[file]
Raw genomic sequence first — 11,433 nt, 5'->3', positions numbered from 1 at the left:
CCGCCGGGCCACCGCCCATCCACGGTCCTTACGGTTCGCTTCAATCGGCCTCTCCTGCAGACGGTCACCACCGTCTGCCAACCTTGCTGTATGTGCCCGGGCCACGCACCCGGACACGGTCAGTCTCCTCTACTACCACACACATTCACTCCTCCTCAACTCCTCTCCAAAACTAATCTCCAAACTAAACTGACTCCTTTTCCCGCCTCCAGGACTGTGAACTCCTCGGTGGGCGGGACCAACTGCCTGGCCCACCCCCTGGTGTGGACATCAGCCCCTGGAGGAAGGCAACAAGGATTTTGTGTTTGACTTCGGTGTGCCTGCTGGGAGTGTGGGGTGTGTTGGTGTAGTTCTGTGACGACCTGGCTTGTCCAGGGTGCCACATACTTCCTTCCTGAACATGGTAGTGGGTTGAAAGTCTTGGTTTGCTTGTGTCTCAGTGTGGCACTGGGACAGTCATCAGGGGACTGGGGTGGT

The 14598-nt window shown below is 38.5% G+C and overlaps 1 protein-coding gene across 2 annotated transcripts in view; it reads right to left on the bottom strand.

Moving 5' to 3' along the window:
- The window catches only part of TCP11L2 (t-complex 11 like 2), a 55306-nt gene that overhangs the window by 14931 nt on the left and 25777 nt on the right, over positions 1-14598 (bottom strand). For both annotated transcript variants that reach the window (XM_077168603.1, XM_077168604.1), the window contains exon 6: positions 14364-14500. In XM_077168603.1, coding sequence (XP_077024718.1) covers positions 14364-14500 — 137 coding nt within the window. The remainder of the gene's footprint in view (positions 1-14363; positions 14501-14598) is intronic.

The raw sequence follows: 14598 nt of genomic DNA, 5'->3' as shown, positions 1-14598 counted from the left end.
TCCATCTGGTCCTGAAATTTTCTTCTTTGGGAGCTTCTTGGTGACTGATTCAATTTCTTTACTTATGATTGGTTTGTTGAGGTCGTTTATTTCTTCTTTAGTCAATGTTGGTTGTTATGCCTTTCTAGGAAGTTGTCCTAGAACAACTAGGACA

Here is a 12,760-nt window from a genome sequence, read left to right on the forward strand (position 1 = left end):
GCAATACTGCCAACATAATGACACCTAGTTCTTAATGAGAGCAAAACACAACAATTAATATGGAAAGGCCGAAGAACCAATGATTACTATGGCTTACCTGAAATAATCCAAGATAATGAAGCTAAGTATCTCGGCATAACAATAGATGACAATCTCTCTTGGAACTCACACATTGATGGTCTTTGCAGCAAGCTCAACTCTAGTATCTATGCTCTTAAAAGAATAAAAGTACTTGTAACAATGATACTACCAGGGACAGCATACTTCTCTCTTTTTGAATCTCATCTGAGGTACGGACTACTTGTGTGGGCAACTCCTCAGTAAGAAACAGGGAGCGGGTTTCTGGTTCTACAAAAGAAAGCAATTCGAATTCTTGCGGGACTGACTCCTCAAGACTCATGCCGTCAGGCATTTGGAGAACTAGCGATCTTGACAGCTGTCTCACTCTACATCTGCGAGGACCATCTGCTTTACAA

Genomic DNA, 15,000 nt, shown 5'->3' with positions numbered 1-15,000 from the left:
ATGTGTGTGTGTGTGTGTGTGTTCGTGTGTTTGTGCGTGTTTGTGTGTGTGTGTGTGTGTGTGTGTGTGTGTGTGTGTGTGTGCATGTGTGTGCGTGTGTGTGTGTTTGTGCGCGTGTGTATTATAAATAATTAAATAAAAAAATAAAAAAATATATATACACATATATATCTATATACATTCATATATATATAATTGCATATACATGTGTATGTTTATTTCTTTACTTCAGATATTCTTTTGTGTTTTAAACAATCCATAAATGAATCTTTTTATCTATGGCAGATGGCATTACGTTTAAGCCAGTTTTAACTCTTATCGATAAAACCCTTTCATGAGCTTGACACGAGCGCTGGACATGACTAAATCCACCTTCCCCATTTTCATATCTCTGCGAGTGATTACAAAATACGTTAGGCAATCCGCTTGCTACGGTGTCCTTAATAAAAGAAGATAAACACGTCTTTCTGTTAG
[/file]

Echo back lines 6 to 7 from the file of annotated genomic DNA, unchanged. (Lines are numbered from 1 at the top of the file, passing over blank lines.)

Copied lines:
The raw sequence follows: 14598 nt of genomic DNA, 5'->3' as shown, positions 1-14598 counted from the left end.
TCCATCTGGTCCTGAAATTTTCTTCTTTGGGAGCTTCTTGGTGACTGATTCAATTTCTTTACTTATGATTGGTTTGTTGAGGTCGTTTATTTCTTCTTTAGTCAATGTTGGTTGTTATGCCTTTCTAGGAAGTTGTCCTAGAACAACTAGGACA